6-Phosphogluconate dehydratase participates in the Entner-Doudoroff pathway, which plays a primary role in glucose metabolism in many microorganisms. The enzyme catalyzes the dehydration of 6-phosphogluconate to form 2-keto-3-deoxy-6-phosphogluconate.

The product, 2-keto-3-deoxy-6-phosphogluconate, was separated by chromatography at room temperature and a flow rate of 1 mL/min on a Dionex CarboPac PA-1 column (4 mm x 250 mm). The mobile phase was composed of 24 mM NaOH and 300 mM sodium acetate for 5 minutes, followed by a linear gradient to 700 mM sodium acetate in 10 minutes. A linear gradient back to the initial conditions was run in 5 minutes. Pulsed amperometric detection was used with a pulse train consisting of a 480 ms detection pulse at +80 mV, followed by pulses of 120 ms at +600 mV and 60 ms at -600 mV.

The reaction mixture was composed of 10 mM Bicine (pH 8.0) containing 50 mM NaCl, 10 mM /3-mercaptoethanol, 2 mM MnCl2, and 1.2 mM 6-

9.8 STEROID METABOLISM 301 (ß)

Figure 9.80 Representative chromatographs of Entner-Doudoroff metabolites, (a) 6-Phosphogluconate dehydratase-catalyzed formation of 2-keto-3-deoxy-6-phosphogluconate (12.51 min). (b) Blank run for 6-phosphogluconate dehydratase-catalyzed formation of 2-keto-3-deoxy-6-phosphogluconate, (KDPG); 6-phosphogluconate omitted from assay. (From Taha and Deits, 1994.)

phosphogluconate. Samples were quenched by the addition of trichloroacetic acid to give a final concentration of 5%. After centrifugation, a volume equivalent to 9% of the sample volume, containing 4 M NaOH and 2 M sodium acetate, was added to neutralize the trichloroacetic acid and lower the pH to about 5. A 20 fiL sample was used for HPLC analysis. In contrast to a spectrophotometric coupled-enzyme assay, which showed an initial lag phase, the HPLC-based assay was linear for up to 2 minutes. Product formation was also linear with the amount of enzyme added.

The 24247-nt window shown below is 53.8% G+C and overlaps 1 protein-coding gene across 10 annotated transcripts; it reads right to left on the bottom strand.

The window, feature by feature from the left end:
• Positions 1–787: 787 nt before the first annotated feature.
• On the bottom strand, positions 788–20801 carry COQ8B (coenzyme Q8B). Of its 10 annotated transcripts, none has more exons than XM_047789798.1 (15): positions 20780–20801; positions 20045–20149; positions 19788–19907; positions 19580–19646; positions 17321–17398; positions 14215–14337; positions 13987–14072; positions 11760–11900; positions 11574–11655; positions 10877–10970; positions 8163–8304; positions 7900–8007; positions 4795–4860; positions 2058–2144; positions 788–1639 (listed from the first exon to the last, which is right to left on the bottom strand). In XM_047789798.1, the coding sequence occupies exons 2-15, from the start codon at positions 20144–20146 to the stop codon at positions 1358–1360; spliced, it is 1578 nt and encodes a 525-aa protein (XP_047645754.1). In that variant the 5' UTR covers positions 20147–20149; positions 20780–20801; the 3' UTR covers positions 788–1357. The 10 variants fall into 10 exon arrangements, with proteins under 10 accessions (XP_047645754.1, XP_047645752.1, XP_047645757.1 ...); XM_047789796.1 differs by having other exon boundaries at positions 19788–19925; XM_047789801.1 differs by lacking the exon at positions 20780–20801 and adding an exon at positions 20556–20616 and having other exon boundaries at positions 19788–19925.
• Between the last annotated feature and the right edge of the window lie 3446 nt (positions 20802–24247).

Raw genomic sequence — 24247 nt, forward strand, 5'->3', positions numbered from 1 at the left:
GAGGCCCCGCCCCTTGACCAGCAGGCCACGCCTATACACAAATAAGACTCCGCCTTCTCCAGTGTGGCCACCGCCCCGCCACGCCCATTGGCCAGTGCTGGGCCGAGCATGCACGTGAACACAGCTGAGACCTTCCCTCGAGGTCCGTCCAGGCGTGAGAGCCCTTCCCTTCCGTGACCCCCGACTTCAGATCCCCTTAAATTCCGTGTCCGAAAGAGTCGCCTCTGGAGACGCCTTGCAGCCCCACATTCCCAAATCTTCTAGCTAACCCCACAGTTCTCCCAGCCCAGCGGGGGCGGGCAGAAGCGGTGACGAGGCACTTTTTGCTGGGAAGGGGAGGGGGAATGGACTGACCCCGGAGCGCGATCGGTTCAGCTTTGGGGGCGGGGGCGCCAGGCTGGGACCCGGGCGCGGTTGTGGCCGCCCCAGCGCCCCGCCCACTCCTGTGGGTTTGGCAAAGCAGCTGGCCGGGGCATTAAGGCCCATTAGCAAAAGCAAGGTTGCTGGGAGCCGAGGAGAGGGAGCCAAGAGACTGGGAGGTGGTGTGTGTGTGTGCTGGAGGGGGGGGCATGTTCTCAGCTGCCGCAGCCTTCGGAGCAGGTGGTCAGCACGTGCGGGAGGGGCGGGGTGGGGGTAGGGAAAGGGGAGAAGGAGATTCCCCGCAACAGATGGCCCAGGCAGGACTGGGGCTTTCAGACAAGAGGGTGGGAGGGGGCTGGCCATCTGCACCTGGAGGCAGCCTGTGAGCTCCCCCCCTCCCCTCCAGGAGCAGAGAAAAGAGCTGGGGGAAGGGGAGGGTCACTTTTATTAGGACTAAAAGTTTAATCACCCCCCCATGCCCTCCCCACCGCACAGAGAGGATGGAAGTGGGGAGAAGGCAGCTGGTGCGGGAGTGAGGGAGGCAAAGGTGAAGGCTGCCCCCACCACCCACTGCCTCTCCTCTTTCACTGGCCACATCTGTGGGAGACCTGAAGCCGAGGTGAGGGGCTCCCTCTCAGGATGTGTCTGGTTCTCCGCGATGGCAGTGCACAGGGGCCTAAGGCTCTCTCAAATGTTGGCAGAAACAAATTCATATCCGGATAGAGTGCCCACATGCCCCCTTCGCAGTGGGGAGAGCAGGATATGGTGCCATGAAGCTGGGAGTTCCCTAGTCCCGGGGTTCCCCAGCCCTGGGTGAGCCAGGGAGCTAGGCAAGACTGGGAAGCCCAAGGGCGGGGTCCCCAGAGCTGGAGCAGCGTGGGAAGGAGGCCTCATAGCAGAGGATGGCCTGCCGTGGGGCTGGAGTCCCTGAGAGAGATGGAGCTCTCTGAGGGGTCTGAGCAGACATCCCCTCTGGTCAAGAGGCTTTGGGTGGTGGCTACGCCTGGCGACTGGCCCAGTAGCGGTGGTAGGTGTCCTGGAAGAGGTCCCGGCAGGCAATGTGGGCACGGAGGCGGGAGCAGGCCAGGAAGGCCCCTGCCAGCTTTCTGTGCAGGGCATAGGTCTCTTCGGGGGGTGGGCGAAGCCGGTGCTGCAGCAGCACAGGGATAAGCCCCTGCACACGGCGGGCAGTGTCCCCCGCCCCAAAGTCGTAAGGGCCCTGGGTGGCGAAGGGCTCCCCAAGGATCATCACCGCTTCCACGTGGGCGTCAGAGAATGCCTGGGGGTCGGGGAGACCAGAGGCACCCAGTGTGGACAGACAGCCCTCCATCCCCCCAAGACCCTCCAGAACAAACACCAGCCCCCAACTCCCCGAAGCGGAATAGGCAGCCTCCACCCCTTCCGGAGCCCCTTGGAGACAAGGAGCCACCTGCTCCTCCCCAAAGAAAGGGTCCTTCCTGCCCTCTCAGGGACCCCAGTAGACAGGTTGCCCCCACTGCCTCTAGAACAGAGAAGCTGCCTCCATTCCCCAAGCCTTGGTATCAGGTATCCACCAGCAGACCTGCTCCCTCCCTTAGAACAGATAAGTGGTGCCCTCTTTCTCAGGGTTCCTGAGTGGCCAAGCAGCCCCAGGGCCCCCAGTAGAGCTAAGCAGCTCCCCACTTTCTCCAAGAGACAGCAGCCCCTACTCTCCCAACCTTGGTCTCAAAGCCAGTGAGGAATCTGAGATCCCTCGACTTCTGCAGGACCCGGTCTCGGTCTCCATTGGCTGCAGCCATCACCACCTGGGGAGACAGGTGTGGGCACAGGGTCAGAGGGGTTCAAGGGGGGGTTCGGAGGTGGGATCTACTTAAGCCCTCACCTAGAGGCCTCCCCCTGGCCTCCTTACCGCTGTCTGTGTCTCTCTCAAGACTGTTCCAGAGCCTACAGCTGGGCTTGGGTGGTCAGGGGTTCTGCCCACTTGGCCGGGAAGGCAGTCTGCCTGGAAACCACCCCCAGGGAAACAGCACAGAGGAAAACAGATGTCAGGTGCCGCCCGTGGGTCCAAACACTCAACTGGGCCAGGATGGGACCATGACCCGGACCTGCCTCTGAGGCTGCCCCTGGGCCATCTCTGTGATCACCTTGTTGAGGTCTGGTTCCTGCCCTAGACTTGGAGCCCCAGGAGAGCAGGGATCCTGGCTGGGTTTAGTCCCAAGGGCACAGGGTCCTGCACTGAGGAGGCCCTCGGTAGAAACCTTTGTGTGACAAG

Enzyme used in the assays was purified from Azotobacter vinelandii. A modification of the assay was used to follow the approach to equilibrium of the 2-keto-3-deoxy-6-phosphogluconate aldolase reaction.

Figure 9.80 shows representive chromatograms.

9.8 STEROID METABOLISM

9.8.1 A5-3/3-Hydroxysterold Dehydrogenase (Suzuki et al., 1980)

The activity A5-3/3-hydroxysteroid dehydrogenase catalyzes the conversion of pregnenolone to progesterone, the progestational hormone of the placenta and corpus luteum. The product has an absorption maximum at 240 nm, and therefore detection can be readily carried out by UV absorbances near this wavelength.